PwC Retracts Published Statistic on Digital Payment Service
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In a story titled “Digital Payment Service Zelle is Rife with Fraud” published on April 24, TPG reprised a story based on reporting by The New York Times that examined the digital banking feature’s vulnerabilities to hackers.
TPG included a quote from an interview the Times conducted with a partner at consulting firm Price Waterhouse Coopers regarding Zelle’s fraud rate. The quote that the partner gave to the Times said one bank experienced a 90% fraud rate with Zelle transactions.
After the story was published by TPG and others, PwC released a statement saying the “90%” statistic in that quote is not accurate.
TPG reached out to PwC to see if that particular partner, Genevieve Gimbert, who leads PwC’s Financial Crimes Unit and is Head of Fraud Management Consulting, was available for comment. We also asked for further clarification regarding the erroneous quote — namely where the “90%” statistic came from and if there was an accurate statistic for Zelle’s fraud rate. A PwC spokesperson said the partner was not available to speak and referred us to the company’s statement on the matter:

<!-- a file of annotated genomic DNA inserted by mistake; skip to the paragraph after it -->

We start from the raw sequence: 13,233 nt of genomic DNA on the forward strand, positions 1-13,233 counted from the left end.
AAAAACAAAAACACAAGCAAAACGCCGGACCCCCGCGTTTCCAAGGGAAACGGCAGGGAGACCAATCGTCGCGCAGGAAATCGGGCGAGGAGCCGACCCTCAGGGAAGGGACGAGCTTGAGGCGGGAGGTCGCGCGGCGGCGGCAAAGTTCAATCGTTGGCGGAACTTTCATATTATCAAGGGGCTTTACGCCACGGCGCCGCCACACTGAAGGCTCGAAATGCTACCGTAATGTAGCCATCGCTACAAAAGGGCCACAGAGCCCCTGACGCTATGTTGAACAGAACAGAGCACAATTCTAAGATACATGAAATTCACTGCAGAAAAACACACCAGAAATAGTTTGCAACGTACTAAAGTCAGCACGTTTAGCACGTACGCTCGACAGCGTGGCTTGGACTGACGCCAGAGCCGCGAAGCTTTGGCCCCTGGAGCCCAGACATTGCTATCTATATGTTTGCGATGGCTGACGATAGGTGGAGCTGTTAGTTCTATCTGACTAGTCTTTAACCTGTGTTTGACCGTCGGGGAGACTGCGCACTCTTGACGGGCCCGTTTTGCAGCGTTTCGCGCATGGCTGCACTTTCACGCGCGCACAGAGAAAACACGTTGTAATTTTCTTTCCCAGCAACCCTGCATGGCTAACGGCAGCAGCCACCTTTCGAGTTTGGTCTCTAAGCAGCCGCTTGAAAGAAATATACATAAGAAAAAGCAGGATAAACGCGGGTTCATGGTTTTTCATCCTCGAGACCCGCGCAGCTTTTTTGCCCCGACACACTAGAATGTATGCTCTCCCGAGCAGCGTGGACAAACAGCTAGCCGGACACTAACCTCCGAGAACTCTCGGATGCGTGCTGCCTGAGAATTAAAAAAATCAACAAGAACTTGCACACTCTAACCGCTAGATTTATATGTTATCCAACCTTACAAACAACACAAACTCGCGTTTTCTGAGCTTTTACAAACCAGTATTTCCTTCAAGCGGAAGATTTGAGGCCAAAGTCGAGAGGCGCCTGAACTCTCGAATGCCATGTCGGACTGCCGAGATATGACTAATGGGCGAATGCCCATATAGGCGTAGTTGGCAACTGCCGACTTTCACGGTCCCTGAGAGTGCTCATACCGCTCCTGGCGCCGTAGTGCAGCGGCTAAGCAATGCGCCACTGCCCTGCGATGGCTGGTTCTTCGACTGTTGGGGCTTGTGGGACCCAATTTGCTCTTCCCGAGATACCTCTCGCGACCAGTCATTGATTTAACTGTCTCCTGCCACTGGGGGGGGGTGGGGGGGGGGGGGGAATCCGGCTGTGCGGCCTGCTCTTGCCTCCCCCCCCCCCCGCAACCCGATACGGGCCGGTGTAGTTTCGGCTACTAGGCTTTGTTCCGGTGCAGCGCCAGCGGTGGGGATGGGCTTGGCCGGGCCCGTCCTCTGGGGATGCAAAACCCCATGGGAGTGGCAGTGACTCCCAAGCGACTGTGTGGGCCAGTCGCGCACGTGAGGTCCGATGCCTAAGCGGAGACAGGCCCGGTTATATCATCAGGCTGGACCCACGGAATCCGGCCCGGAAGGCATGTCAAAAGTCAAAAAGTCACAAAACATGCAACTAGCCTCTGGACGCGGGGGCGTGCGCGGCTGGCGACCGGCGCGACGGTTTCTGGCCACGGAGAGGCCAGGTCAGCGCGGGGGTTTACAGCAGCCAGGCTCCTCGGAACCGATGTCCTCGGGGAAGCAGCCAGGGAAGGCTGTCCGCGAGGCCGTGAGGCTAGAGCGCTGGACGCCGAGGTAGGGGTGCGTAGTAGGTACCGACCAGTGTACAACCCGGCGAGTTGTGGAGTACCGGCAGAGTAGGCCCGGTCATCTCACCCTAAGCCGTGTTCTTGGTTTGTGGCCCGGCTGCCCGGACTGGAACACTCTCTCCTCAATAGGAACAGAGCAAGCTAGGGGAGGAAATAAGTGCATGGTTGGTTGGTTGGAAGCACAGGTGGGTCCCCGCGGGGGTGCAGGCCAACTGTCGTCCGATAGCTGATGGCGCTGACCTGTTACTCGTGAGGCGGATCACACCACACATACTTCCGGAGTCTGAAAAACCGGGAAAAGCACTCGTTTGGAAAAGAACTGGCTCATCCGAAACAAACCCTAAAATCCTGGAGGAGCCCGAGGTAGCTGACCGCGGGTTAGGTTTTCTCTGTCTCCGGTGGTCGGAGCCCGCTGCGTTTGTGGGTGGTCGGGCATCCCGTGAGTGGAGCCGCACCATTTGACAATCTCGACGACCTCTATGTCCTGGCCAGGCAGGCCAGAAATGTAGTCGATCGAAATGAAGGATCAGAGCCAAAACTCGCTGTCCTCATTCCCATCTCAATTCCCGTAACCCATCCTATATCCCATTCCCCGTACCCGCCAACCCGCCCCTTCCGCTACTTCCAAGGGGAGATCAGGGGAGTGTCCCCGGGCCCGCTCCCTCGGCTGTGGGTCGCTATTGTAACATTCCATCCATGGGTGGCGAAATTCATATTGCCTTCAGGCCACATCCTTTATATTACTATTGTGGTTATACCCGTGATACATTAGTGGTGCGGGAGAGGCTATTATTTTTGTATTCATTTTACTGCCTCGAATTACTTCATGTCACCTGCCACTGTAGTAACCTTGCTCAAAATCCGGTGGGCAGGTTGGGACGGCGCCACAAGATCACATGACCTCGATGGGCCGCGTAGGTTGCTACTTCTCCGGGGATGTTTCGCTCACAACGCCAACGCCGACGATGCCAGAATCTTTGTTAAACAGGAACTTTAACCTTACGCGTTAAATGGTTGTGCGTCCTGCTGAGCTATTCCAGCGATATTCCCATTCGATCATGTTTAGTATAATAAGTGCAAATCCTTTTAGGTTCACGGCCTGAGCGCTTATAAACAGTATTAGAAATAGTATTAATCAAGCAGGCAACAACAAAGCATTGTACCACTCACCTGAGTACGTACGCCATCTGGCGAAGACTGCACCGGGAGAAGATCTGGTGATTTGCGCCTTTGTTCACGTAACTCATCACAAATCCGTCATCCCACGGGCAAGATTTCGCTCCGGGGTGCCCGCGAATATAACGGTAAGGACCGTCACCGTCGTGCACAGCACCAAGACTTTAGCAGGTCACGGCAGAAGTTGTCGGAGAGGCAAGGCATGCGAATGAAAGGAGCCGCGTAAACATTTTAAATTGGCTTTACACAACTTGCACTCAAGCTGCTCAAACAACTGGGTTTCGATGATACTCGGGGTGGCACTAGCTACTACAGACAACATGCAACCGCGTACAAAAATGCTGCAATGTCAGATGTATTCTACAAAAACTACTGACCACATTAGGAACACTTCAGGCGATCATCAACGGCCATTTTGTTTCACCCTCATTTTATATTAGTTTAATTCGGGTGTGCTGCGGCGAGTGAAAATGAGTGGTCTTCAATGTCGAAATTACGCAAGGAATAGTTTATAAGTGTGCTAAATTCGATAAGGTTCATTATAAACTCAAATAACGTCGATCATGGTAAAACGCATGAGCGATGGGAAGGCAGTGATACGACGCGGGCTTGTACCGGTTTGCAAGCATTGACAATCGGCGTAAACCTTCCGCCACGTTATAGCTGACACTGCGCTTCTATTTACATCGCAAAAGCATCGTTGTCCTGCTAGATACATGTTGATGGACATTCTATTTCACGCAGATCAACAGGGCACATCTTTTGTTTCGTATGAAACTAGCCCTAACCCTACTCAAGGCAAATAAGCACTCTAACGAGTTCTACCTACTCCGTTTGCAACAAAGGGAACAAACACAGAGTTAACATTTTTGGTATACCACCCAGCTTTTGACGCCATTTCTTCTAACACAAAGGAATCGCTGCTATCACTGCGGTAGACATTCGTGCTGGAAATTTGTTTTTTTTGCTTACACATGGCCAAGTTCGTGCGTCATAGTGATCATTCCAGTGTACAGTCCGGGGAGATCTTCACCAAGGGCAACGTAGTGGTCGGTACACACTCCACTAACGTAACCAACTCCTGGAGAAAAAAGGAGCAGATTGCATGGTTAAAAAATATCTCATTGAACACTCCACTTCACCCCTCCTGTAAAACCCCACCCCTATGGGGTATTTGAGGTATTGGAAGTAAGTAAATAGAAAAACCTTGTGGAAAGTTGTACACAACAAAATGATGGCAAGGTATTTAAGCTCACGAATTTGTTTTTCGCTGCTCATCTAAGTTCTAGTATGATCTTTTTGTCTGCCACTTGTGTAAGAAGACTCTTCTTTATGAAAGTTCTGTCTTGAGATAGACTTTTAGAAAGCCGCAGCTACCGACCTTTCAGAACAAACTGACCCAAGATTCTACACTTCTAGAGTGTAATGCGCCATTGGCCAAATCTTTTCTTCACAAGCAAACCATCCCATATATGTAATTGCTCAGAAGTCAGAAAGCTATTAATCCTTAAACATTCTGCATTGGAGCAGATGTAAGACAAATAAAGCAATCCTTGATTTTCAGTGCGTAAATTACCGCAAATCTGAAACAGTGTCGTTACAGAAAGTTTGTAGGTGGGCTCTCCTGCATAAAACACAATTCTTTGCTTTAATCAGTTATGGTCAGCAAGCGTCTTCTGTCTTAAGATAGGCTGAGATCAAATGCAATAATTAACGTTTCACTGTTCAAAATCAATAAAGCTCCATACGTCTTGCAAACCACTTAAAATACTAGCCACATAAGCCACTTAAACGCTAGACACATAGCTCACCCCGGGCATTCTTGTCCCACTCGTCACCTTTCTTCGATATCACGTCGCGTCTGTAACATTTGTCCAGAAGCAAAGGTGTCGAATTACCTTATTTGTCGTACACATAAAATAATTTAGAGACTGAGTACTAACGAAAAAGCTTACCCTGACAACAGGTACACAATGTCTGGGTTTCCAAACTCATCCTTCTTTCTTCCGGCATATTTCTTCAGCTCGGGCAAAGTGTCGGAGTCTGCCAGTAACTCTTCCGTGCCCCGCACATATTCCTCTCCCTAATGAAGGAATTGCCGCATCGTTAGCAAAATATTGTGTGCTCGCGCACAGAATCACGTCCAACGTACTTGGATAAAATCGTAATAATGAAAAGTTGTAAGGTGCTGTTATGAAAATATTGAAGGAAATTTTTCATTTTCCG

In a New York Times article published this past Saturday, “Zelle, the Bank’s answer to Venmo, Proves Vulnerable to Fraud,” a PwC partner was quoted as saying, “I know of one bank that was experiencing a 90 percent fraud rate on Zelle transactions, which is insane.”
PwC has determined the 90 percent figure is unsubstantiated. In addition, the statement could be read to incorrectly suggest that there is an issue with Zelle itself rather than merely pointing out that appropriate controls and procedures are needed by banks and other users in order to properly implement any new payment system. We recognize that most banks do have strong fraud authentication and fraud detection controls in place.
We regret the error and take full ownership. We have contacted the New York Times to inform them the partner misspoke and to seek a correction.
Further attempts by TPG to reach the partner on social media were not successful.
A spokesperson from Zelle’s parent company Early Warning Services sent the following statement to TPG:
“Zelle® is bringing faster person-to-person payments to millions of U.S. consumers through the convenience of mobile banking apps. They are discovering that it’s a fast and easy way to send money to people they know and trust. Safe banking is a top concern, and we offer consumers multiple layers of protection, and clear processes, to investigate and remediate unauthorized transactions. Proactively, we’re educating consumers on how to avoid new and emerging payment scams. While all financial products are susceptible to an array of threats from con artists and thieves, Zelle has seen very few incidences of fraud amongst the millions of transactions processed per day. When fraud is reported, or identified, we take immediate steps with our participant banks to investigate and take action, in order to prevent further abuse.”
Since learning that a central quote in the story was not accurate, TPG has taken the story off the site and issued this correction. We regret the error in publishing the erroneous quote and statistic.
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